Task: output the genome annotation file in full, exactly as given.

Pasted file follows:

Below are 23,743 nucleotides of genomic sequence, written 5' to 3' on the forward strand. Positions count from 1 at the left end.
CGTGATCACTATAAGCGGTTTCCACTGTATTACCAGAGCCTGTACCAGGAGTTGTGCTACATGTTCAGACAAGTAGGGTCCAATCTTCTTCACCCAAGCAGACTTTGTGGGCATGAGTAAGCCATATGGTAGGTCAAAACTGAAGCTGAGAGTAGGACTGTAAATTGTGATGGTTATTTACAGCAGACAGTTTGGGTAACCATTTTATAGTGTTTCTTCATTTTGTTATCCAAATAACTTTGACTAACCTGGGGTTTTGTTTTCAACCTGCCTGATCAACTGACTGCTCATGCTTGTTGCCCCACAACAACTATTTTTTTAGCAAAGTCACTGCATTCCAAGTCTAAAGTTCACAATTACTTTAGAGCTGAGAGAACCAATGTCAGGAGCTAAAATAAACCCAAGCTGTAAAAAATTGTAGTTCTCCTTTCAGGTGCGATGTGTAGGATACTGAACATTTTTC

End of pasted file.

Below are 23,743 nucleotides of genomic sequence, written 5' to 3' on the forward strand. Positions count from 1 at the left end.
CGTGATCACTATAAGCGGTTTCCACTGTATTACCAGAGCCTGTACCAGGAGTTGTGCTACATGTTCAGACAAGTAGGGTCCAATCTTCTTCACCCAAGCAGACTTTGTGGGCATGAGTAAGCCATATGGTAGGTCAAAACTGAAGCTGAGAGTAGGACTGTAAATTGTGATGGTTATTTACAGCAGACAGTTTGGGTAACCATTTTATAGTGTTTCTTCATTTTGTTATCCAAATAACTTTGACTAACCTGGGGTTTTGTTTTCAACCTGCCTGATCAACTGACTGCTCATGCTTGTTGCCCCACAACAACTATTTTTTTAGCAAAGTCACTGCATTCCAAGTCTAAAGTTCACAATTACTTTAGAGCTGAGAGAACCAATGTCAGGAGCTAAAATAAACCCAAGCTGTAAAAAATTGTAGTTCTCCTTTCAGGTGCGATGTGTAGGATACTGAACATTTTTC